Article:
The previous post was unexpected and somewhat out of character for this blog. Spelling it out plainly, I am grieving, having been recently bereaved. A parental figure that was a key part of my life for a long time recently passed away from a terminal cancer after 14 months of palliative care. The garden, with all its spring exuberance, is helping me to cope, but it is also a reminder of what was lost.
It’s been a month since and the raw pain has gone but the feeling of loss and has not, I expect this will take some time to recover from. I am still on mentally shaky ground and it’s been, frankly, exhausting.
The time and energy spent processing this life-changing event and supporting close friends and family has diverted away from the gardening jobs that I should have done by now. Jobs like:
- Pruning the roses
- Pruning the hedge
- Pruning anything else
There are lots of other jobs but that rather short list covers the emergency stuff. Seeing a list of just three things makes is look deceptively quick to deal with but as in all cases, the devil is in the details.
The days are getting longer and generally warmer so there will be more opportunity and time for me to catch up. The first NGS visit (by a private group) is towards the end of May and that’s just under five weeks away. For me, that’s not much time to get stuff done but those five weeks cover some of the most rapid growth and change the garden sees over the season.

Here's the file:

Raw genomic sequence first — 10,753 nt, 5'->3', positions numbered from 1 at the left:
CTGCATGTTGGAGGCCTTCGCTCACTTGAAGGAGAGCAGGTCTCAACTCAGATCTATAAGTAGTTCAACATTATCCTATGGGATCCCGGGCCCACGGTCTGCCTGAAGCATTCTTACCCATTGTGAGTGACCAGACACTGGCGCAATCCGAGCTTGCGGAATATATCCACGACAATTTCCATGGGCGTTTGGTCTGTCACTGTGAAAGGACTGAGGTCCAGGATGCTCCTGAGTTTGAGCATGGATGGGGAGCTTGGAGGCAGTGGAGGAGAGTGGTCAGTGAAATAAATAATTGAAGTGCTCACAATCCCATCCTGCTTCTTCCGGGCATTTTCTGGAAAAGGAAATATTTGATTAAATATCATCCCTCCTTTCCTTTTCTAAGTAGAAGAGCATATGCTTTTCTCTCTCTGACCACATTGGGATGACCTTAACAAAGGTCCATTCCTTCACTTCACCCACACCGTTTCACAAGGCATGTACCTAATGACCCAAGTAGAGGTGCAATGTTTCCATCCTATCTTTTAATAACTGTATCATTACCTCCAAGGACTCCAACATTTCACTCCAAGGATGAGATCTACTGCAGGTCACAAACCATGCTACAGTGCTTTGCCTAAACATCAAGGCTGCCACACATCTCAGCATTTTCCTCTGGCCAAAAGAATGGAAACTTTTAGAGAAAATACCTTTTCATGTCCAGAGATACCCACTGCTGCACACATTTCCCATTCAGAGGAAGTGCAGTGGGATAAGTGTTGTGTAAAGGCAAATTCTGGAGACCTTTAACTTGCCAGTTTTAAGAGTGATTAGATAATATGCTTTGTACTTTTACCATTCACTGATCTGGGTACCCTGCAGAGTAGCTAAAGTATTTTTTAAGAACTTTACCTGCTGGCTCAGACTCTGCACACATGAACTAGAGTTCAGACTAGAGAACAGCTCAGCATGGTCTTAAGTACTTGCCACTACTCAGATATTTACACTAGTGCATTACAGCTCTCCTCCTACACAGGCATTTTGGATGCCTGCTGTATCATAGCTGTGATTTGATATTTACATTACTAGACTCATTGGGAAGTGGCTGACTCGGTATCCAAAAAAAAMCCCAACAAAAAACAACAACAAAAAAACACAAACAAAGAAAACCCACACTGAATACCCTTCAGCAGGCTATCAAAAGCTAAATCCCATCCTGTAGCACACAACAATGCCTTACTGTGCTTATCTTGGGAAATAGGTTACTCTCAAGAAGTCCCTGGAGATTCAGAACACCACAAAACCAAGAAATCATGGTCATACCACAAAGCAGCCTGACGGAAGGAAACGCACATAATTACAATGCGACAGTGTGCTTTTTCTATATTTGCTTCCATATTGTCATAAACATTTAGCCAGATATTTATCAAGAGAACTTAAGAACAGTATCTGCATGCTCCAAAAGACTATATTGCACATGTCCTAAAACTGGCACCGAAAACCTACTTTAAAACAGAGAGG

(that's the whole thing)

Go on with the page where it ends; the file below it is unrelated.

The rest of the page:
At the moment the Camellias are finishing, the amelanchier and magnolia are out in glorious flower and the ornamental cherry is not far behind – unlike me. Lots of other plants – the herbaceous perennials in particular – are beginning to emerge and I’ll shortly be able to see where I have gaps that will need filling in. The daffodils are also out and this makes it rather hard to see where the gaps are in the main border because it is all a mass of green leaves and yellow flowers. I’m currently sourcing plants and backups and making Plans B, C, D and E to try and avoid the dreaded “bare soil” through the late spring and summer. I’ll probably employ copious annuals, I’ve just got round to sowing them.
I’m still hampered by grief, but I know that when the NGS season is in full swing and the garden is full of people having an enjoyable time, I’ll suddenly stop and realise that the aching sadness has been replaced with memories and a feeling of bittersweetness. So I will try and persevere in the garden and continue working to try to get it looking as good as it did in the photos last year (the evidence that it can be done), for the benefit of all those visitors that will visiting. I think focussing on the season ahead, remembering what all the hard work is for and anticipating the cake (and funds raised) will be one of the paths to resuming normal service.